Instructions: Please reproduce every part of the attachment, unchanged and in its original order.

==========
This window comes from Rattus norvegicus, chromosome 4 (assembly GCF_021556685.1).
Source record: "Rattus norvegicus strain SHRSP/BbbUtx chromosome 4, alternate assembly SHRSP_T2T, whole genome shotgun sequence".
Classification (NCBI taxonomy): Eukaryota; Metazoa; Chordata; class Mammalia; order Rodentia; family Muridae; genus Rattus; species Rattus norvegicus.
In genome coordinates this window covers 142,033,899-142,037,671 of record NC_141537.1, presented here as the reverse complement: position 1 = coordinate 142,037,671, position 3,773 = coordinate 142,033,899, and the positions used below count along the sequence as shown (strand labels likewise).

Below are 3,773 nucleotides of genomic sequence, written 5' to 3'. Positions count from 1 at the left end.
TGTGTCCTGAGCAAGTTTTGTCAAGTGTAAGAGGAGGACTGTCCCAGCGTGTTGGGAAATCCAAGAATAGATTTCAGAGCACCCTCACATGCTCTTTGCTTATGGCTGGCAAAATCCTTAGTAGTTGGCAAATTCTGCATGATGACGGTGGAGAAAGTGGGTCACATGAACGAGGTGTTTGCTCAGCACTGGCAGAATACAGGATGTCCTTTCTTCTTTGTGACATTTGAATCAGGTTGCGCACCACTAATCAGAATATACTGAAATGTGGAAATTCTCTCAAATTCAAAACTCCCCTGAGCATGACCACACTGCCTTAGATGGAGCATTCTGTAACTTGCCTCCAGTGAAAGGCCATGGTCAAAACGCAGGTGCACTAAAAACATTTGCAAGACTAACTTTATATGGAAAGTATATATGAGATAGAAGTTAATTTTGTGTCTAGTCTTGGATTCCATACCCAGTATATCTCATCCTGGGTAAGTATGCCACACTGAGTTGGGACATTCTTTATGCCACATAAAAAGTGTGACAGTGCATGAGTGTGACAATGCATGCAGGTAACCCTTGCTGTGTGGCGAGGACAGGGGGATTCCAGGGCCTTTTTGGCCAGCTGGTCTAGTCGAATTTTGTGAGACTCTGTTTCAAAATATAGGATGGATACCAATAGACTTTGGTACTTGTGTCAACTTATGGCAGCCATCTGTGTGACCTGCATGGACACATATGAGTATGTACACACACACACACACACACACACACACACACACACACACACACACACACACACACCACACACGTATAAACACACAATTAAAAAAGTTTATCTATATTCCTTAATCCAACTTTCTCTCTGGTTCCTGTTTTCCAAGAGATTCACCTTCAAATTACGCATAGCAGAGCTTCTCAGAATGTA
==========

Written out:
This window comes from Rattus norvegicus, chromosome 4 (assembly GCF_021556685.1).
Source record: "Rattus norvegicus strain SHRSP/BbbUtx chromosome 4, alternate assembly SHRSP_T2T, whole genome shotgun sequence".
Classification (NCBI taxonomy): Eukaryota; Metazoa; Chordata; class Mammalia; order Rodentia; family Muridae; genus Rattus; species Rattus norvegicus.
In genome coordinates this window covers 142,033,899-142,037,671 of record NC_141537.1, presented here as the reverse complement: position 1 = coordinate 142,037,671, position 3,773 = coordinate 142,033,899, and the positions used below count along the sequence as shown (strand labels likewise).

Below are 3,773 nucleotides of genomic sequence, written 5' to 3'. Positions count from 1 at the left end.
TGTGTCCTGAGCAAGTTTTGTCAAGTGTAAGAGGAGGACTGTCCCAGCGTGTTGGGAAATCCAAGAATAGATTTCAGAGCACCCTCACATGCTCTTTGCTTATGGCTGGCAAAATCCTTAGTAGTTGGCAAATTCTGCATGATGACGGTGGAGAAAGTGGGTCACATGAACGAGGTGTTTGCTCAGCACTGGCAGAATACAGGATGTCCTTTCTTCTTTGTGACATTTGAATCAGGTTGCGCACCACTAATCAGAATATACTGAAATGTGGAAATTCTCTCAAATTCAAAACTCCCCTGAGCATGACCACACTGCCTTAGATGGAGCATTCTGTAACTTGCCTCCAGTGAAAGGCCATGGTCAAAACGCAGGTGCACTAAAAACATTTGCAAGACTAACTTTATATGGAAAGTATATATGAGATAGAAGTTAATTTTGTGTCTAGTCTTGGATTCCATACCCAGTATATCTCATCCTGGGTAAGTATGCCACACTGAGTTGGGACATTCTTTATGCCACATAAAAAGTGTGACAGTGCATGAGTGTGACAATGCATGCAGGTAACCCTTGCTGTGTGGCGAGGACAGGGGGATTCCAGGGCCTTTTTGGCCAGCTGGTCTAGTCGAATTTTGTGAGACTCTGTTTCAAAATATAGGATGGATACCAATAGACTTTGGTACTTGTGTCAACTTATGGCAGCCATCTGTGTGACCTGCATGGACACATATGAGTATGTACACACACACACACACACACACACACACACACACACACACACACACACACACACACCACACACGTATAAACACACAATTAAAAAAGTTTATCTATATTCCTTAATCCAACTTTCTCTCTGGTTCCTGTTTTCCAAGAGATTCACCTTCAAATTACGCATAGCAGAGCTTCTCAGAATGTA